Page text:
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Hypertension. 2008 Apr;51(4):1135-41. doi: 10.1161/HYPERTENSIONAHA.107.105239. Epub 2008 Feb 7.

Proteasome activity as a target of hormone replacement therapy-dependent plaque stabilization in postmenopausal women.

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  • 1Department of Geriatric and Metabolic Diseases, Second University Naples, Naples, Italy.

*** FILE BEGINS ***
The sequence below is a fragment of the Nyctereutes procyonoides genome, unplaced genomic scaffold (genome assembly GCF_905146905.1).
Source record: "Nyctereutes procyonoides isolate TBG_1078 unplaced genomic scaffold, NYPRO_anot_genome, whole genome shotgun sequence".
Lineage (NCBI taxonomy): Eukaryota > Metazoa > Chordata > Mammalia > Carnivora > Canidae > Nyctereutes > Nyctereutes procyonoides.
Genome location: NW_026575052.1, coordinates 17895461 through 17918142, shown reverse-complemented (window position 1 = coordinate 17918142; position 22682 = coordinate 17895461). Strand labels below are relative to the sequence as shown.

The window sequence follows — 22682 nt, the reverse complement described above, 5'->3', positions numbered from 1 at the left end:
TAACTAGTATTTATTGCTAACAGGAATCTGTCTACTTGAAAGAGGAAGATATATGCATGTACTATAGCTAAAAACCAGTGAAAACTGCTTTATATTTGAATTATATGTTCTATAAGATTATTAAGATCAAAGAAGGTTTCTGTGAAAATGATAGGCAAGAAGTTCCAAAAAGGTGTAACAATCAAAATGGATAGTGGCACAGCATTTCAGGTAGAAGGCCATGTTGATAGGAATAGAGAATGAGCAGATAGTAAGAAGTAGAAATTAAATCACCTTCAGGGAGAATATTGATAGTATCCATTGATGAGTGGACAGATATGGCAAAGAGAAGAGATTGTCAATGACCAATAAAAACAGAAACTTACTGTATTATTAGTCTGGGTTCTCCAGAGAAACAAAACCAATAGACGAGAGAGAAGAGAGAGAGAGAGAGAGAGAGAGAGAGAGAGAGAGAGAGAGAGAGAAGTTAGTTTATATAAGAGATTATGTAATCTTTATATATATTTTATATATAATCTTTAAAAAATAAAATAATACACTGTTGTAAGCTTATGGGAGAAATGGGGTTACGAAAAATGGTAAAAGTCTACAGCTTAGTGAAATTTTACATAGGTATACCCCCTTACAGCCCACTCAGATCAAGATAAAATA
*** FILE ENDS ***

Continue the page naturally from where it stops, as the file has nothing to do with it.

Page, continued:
The molecular mechanisms of the atheroprotective effect evoked by hormone replacement therapy in postmenopausal women is not well known. Recently, we have demonstrated enhanced activity of the ubiquitin-proteasome system in human atherosclerotic plaques and evidenced that it is associated with inflammatory-induced plaque rupture. Therefore, we hypothesized that hormone replacement therapy may exert the cardioprotective effects modulating the ubiquitin-proteasome activity. To investigate this possibility, this study examined the differences in inflammatory infiltration, as well as ubiquitin-proteasome activity, between asymptomatic carotid plaques of postmenopausal women with and without concomitant hormone replacement therapy. Plaques were obtained from 20 postmenopausal women treated with hormone replacement therapy (current users) and 32 nontreated women (never-users) enlisted to undergo carotid endarterectomy for extracranial high-grade (>70%) internal carotid artery stenosis. Plaques were analyzed for macrophages, T lymphocytes, human leukocyte antigen-DR+ cells, ubiquitin-proteasome system, nuclear factor kappaB, inhibitor of nuclear factor kappaBbeta, tumor necrosis factor-alpha, nitrotyrosine, matrix metalloproteinase-9, and collagen content (immunohistochemistry and ELISA). Compared with plaques from current users, plaques from never-users had more macrophages, T lymphocytes, and human leukocyte antigen-DR+ cells (P<0.001); more ubiquitin-proteasome activity, tumor necrosis factor-alpha, and nuclear factor kappaB (P<0.001); and more nitrotyrosine and matrix metalloproteinase-9 (P<0.001), along with a lesser collagen content and inhibitor of nuclear factor kappaBbeta levels (P<0.001). This study supports the hypothesis that hormone replacement therapy inhibits plaque ubiquitin-proteasome activity by decreasing oxidative stress generation in postmenopausal women. This effect, in turn, might contribute to plaque stabilization by inhibiting the activation of nuclear factor kappaB-dependent inflammation, responsible for plaque rupture.

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